Scope 3 Emissions Definition
What are Scope 3 emissions?
Greenhouse gas emissions are categorised into three groups (or "Scopes") by the Greenhouse Gas Protocol (GHGP). The GHGP standard has been adopted by several influential organisations such as the CDP (formerly Carbon Disclosure Project). As such, the terminology is being quickly adopted into sustainability and environmental social governance (ESG) business circles.
It is important to recognise that your Scope 3 emissions include your suppliers' Scope 1, 2 and 3 emissions and are out of your organisation's direct control. As such, it is important to understand all three groups of emissions when leading a Scope 3 emissions measurement or reduction initiative.
Within CPG, Scope 3 emissions typically account for 95% of the company's overall footprint, of which the supply chain emissions account for around 80%. Therefore, tackling Scope 3 supply chain emissions by collaborating with suppliers is one of the main ways a business can reduce its negative environmental impact.
|An example from industry|
Nestlé's total GHG emissions by scope illustrate the significance of Scope 3 emissions for consumer packaged goods (CPG) businesses.
Scope 1, 2 and 3 emissions diagram
Greenhouse gases (GHG) are the gases that are contributing to global warming and climate change. Parties to the United Nations Framework Convention on Climate Change (UNFCCC) agreed to curb the emission of these gases as part of the Kyoto Protocol in 1997.
GHGP have produced one of the most widely used diagrams to illustrate the different emission and their scopes. Importantly it highlights that Scope 3 extends both "upstream" within the supply chain and "downstream" to the reporting organisation's customers.
Source: GHG Protocol Corporate Value Chain (Scope 3) Accounting and Reporting Standard
Scope 3 Emissions Categories
Scope 3 emissions are categorised by the GHG Protocol into 15 Scope 3 categories:
- Category 1 - Purchased goods and services
- Category 2 - Capital goods
- Category 3 - Fuel- and energy-related activities (not included in Scope 1 or Scope 2)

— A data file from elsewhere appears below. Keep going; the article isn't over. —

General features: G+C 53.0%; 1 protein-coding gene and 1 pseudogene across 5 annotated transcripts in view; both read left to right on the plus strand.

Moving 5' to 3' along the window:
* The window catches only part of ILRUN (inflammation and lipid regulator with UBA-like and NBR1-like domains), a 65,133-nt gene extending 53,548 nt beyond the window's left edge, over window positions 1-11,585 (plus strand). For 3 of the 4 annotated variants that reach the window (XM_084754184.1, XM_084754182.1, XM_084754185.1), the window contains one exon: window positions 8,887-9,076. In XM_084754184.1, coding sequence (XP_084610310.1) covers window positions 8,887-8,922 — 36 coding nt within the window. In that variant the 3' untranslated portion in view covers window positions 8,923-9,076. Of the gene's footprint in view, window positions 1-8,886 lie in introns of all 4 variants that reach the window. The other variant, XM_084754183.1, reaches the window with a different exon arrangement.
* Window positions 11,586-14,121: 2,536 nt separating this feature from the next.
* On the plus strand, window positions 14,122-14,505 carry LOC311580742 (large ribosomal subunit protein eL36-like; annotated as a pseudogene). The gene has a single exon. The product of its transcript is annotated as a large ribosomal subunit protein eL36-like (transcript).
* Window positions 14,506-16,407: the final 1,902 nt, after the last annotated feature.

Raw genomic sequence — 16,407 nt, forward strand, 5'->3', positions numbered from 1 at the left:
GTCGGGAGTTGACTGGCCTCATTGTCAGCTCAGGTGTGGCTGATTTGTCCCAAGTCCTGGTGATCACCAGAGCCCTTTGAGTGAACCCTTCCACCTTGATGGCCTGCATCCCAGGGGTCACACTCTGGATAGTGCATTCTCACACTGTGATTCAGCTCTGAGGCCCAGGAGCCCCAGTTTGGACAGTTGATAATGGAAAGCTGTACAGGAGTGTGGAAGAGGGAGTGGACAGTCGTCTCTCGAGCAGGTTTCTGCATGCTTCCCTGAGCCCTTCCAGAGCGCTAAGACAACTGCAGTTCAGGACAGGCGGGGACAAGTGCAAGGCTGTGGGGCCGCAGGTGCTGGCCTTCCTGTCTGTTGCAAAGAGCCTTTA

- Category 4 - Upstream transportation and distribution
- Category 5 - Waste generated in operations
- Category 6 - Business travel
- Category 7 - Employee community
- Category 8 - Upstream leased assets
- Category 9 - Downstream transportation and distribution
- Category 10 - Processing of sold products
- Category 11 - Use of sold products
- Category 12 -End-of-life treatment of sold products
- Category 13 - Downstream leased assets
- Category 14 - Franchises
- Category 15 - Investments
|An example from industry|
BASF's Scope 3 Inventory illustrates that Category 1 Purchased Goods and Services emissions produced by your suppliers manufacturing your product commonly are the largest source of Scope 3 emissions.
What are Scope 3 supply chain emissions?
Your Scope 3 supply chain emissions are typically the combination of your Category 1 Purchased Goods and Services, and Category 4 Upstream Transport and Distribution. These upstream emissions are sometimes called "cradle-to-gate" and differ in profile by industry.
Source: Courtauld 2030 Scope 3 GHG Measurement and Reporting Protocols for Food and Drink
Scope 3 supply chain emissions can be the most difficult to measure and reduce due to the complexity and scale of the modern supply chain. For example, the typical consumer packaged goods (CPG) supply chain has between 100 and 10,000 companies within its supply chain. In theory, accurately measuring your Scope 3 emissions would mean collecting data from all of these businesses on an annual basis.